Add to this the water woes. All stages of construction, starting from laying the foundation to laying the roof require intensive use of water. Water demand is generally 10 to 20 per cent of the total volume of brick and concrete used in a building. But with modification in techniques, water use can be minimised. Developers will also come under pressure to capture and reuse grey water from bathroom taps, showers and baths, washing machines and kitchen facilities; black water from toilets; and storm water from the roof run-offs, impervious surfaces and drainage systems.
There is a need to reduce per capita water use in buildings without compromising on essential hygienic standards. As opposed to Central Public Health and Environmental Engineering Organisation’s prescription of 135 litres per capita per day (lpcd), other governments, like the UK, target 80 to 100 lpcd in residential buildings.
Buildings can be constructed in a way that the threshold level of water and energy requirements are low and waste is minimised, while the comfort level is improved. The Integrated Energy Policy 2006 wants changes in the national building code to facilitate energy-efficient buildings, compulsory energy audits and solar water heaters among other energy-saving approaches.
To set the minimum energy performance standards for new commercial buildings with connected load of 100 kW and above, as well as for retrofitting of existing buildings, Energy Conservation Building Code (ECBC) has been set in place. This is voluntary but can boost the green building movement once it is mandated. Rajasthan and Odisha have notified ECBC. Kerala and Uttarakhand will do so soon.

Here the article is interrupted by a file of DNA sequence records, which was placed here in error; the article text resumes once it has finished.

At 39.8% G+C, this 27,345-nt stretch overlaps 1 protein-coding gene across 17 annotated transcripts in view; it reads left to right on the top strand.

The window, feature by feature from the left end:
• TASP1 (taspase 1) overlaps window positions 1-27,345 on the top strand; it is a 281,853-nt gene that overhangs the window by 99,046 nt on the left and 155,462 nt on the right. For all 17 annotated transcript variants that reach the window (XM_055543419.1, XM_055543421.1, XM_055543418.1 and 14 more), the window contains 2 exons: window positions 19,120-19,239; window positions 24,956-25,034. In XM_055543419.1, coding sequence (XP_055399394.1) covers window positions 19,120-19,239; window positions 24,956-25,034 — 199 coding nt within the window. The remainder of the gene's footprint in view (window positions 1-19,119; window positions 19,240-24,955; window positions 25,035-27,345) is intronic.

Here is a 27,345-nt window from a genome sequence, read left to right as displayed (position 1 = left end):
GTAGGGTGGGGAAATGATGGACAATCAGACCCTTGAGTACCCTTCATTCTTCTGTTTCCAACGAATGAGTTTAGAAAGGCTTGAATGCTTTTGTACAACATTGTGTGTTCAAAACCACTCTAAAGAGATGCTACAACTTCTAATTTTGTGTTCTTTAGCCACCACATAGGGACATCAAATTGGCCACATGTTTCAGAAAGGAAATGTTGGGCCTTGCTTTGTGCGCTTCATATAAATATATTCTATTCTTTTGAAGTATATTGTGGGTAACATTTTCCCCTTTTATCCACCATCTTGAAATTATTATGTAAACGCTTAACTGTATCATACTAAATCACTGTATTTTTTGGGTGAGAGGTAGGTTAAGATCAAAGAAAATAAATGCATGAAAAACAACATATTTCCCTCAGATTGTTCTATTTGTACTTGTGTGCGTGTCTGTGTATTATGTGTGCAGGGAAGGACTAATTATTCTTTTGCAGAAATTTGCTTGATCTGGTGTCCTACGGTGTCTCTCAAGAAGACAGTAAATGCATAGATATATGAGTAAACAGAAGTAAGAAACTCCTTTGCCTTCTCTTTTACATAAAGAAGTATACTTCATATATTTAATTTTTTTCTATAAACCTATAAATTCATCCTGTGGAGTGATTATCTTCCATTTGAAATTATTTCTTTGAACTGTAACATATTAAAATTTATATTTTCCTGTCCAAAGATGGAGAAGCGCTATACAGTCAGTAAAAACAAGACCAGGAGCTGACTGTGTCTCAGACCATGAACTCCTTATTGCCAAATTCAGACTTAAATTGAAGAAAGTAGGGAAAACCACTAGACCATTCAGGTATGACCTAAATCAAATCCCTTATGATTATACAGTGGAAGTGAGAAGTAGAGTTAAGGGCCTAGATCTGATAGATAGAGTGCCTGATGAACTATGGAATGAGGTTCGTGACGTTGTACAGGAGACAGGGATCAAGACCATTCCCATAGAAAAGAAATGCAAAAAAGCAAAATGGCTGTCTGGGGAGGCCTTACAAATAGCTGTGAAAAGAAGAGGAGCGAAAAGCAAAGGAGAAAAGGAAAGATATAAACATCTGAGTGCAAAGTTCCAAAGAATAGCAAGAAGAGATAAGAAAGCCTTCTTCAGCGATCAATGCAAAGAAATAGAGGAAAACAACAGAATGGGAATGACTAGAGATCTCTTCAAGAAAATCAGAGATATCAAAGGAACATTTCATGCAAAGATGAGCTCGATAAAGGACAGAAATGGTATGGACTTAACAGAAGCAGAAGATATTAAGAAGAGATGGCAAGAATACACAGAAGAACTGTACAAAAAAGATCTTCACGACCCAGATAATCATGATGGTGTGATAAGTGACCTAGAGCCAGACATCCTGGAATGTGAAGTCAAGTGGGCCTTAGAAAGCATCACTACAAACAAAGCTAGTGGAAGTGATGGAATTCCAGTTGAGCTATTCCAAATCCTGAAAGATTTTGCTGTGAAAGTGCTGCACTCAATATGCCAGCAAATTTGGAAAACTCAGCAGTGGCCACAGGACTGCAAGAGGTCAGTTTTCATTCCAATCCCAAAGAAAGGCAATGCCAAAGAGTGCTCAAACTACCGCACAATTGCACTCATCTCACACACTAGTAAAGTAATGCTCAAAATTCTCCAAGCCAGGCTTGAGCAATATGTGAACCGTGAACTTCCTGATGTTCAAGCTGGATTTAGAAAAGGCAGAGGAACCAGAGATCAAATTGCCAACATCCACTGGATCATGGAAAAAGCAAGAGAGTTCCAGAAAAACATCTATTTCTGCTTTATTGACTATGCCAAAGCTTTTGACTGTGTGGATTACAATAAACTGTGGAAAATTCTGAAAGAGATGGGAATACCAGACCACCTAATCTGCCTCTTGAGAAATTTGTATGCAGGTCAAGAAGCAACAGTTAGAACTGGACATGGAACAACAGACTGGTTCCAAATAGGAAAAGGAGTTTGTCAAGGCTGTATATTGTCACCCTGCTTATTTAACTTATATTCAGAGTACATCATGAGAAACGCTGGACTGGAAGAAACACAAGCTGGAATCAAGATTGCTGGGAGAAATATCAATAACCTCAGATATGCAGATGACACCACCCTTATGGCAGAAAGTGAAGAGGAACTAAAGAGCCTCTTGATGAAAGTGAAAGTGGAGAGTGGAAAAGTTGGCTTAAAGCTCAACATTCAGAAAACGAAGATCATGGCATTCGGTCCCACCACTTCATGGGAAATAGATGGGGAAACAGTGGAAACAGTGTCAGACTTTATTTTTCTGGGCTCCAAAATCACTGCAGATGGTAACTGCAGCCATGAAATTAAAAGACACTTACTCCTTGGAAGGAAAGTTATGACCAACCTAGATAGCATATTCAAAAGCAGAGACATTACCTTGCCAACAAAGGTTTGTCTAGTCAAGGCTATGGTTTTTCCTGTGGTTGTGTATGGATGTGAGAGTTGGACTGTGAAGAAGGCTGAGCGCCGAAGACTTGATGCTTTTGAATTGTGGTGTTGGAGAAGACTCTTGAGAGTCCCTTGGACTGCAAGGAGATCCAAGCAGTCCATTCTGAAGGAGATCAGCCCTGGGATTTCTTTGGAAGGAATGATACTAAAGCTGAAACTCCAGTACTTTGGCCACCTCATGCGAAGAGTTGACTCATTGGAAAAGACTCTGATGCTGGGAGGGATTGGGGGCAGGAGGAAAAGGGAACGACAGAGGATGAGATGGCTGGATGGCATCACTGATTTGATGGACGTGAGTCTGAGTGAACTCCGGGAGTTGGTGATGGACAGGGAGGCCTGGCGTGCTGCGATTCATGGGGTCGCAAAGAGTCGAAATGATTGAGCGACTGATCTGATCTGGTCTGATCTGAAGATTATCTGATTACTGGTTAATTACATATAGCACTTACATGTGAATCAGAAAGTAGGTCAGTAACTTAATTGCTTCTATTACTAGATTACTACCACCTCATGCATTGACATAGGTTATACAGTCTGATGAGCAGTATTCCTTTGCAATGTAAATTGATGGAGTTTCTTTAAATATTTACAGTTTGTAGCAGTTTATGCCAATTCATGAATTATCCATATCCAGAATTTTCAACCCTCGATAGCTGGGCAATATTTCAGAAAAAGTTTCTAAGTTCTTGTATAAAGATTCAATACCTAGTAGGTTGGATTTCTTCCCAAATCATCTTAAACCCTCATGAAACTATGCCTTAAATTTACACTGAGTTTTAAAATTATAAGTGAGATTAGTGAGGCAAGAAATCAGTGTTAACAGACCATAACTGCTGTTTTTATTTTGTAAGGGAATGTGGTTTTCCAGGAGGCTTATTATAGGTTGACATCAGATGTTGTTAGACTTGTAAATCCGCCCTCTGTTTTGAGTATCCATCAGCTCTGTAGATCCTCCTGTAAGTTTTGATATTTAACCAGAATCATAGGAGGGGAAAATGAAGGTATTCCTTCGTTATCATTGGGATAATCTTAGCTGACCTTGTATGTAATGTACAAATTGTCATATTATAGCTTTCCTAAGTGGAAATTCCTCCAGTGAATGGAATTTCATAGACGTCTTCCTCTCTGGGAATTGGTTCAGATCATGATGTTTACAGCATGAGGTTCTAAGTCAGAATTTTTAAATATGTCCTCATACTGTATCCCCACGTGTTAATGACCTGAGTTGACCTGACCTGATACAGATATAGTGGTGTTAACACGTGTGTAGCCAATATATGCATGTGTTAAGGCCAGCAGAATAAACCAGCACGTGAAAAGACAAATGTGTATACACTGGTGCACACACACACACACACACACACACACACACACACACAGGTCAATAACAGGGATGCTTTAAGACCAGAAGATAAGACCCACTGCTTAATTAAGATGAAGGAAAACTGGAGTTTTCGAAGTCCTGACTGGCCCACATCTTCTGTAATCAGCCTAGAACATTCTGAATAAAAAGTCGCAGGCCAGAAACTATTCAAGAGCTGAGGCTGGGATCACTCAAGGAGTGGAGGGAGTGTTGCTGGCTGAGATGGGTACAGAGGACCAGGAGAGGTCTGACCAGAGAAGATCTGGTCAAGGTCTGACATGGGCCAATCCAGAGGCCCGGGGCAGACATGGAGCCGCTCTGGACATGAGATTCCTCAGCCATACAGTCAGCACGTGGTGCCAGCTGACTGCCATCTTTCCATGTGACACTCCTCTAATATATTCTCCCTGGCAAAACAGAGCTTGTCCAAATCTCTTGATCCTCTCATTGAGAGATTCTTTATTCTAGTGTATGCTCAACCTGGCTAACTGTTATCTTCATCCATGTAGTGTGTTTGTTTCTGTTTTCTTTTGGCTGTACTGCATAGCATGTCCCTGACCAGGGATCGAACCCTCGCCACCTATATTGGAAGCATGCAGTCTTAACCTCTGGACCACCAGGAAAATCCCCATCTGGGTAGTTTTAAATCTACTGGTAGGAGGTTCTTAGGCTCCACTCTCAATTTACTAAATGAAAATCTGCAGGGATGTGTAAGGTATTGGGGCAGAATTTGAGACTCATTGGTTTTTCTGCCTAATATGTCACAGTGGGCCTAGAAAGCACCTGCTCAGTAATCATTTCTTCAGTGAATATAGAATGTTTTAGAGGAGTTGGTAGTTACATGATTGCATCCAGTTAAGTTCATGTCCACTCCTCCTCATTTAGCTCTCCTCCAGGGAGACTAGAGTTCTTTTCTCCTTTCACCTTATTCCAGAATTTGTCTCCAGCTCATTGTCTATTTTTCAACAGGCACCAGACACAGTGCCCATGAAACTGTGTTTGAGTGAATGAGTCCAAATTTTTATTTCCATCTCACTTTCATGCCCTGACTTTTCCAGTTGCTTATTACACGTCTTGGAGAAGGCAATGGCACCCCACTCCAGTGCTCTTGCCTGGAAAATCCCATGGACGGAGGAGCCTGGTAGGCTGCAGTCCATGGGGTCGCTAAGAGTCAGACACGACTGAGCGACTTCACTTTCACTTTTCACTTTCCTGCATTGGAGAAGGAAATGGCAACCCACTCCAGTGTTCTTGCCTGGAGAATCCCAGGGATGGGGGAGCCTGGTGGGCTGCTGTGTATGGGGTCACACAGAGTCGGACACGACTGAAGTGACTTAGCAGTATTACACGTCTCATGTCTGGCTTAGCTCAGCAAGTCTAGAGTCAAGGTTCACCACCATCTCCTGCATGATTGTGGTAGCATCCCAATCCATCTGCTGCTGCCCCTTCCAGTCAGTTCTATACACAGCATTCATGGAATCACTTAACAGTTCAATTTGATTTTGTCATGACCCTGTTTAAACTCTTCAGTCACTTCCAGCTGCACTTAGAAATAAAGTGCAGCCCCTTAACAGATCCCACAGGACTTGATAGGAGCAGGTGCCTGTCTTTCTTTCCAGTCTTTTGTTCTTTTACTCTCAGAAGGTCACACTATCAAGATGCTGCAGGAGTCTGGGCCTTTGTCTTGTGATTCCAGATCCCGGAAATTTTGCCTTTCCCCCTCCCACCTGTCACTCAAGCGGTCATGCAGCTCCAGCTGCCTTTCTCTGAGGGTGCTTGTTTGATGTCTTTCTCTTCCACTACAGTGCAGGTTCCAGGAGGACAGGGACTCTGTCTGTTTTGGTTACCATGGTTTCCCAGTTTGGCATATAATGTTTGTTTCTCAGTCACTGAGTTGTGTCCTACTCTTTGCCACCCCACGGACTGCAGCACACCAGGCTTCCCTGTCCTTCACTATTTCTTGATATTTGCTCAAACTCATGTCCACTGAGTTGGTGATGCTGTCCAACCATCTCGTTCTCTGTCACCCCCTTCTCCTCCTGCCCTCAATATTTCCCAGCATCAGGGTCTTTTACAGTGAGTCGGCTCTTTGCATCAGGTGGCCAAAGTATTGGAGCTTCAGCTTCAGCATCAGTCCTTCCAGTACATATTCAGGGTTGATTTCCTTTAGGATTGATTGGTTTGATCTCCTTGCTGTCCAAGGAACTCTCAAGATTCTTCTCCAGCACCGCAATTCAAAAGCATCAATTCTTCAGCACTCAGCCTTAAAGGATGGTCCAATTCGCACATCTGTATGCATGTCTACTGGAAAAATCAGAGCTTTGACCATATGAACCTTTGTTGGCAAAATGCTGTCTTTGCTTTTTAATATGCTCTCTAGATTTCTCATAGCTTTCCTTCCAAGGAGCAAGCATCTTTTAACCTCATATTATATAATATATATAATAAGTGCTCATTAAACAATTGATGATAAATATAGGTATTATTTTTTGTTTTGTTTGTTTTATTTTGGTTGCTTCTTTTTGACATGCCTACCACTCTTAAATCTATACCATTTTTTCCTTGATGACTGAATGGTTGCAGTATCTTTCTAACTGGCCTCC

Bengaluru-based Deepak Godhi’s residence is based on stabilised rammed earth foundation, compressed stabilised earth block walls, roofs with “hourdi”—hollow block—that reduces use of solid concrete and is a great heat insulator. Also, about 60 per cent of the annual household water need is met by rainwater harvesting.
In the hospitality sector comes Samode Safari Lodge, built by Pradeep Sachdeva and Associates near Bandhavgarh National Park in Madhya Pradesh. It uses materials available within a 20-km radius—hand-moulded bricks, wood reclaimed from old houses. The edifice of local timber makes excellent use of sunlight.
Pearl Design Academy, an educational institute in Jaipur, has minimum exposed surface area. The institute has a four-metre underbelly below two stories of classrooms, studios and offices. The underbelly forms a natural thermal sink, which is cooled by waterbodies through evaporative cooling. This is a microclimate generator. A stepwell cools the building from within.
Very creatively it has used earthen pots (matkas), about 35 cm in diameter, and placed them on the flat roof, 2.5 cm apart. Spaces in between are filled with sand and broken bricks and covered with a thin layer of concrete. This provides insulation. Traditional jaali work is also used to provide shade.
Thermal comfort can also be improved in the homes of the poor. In Delhi, Micro Home Solutions offers creative and useful techniques for low-cost houses in slums to make living comfortable. It designs night shelters with easily workable material such as canvas, chicken mesh, bamboo and ropes—all eco-friendly and inexpensive. They have a double layer wall made of canvas cloth stretched over a bamboo frame. The air trapped in the envelope formed by the canvas insulates the interior.
But beware. For, experiments do go wrong at times. Widely reported is the unhealthy indoor air created as a result of mold formation in the tunnels and towers used to channelise cool air into buildings as a cooling method.
The rich collage of evidence is from the information shared by some of the leading architects with the Delhi-based non-profit Centre for Science and Environment. To know more about the creative journey and to find your own solutions, keep track of this section in the coming issues.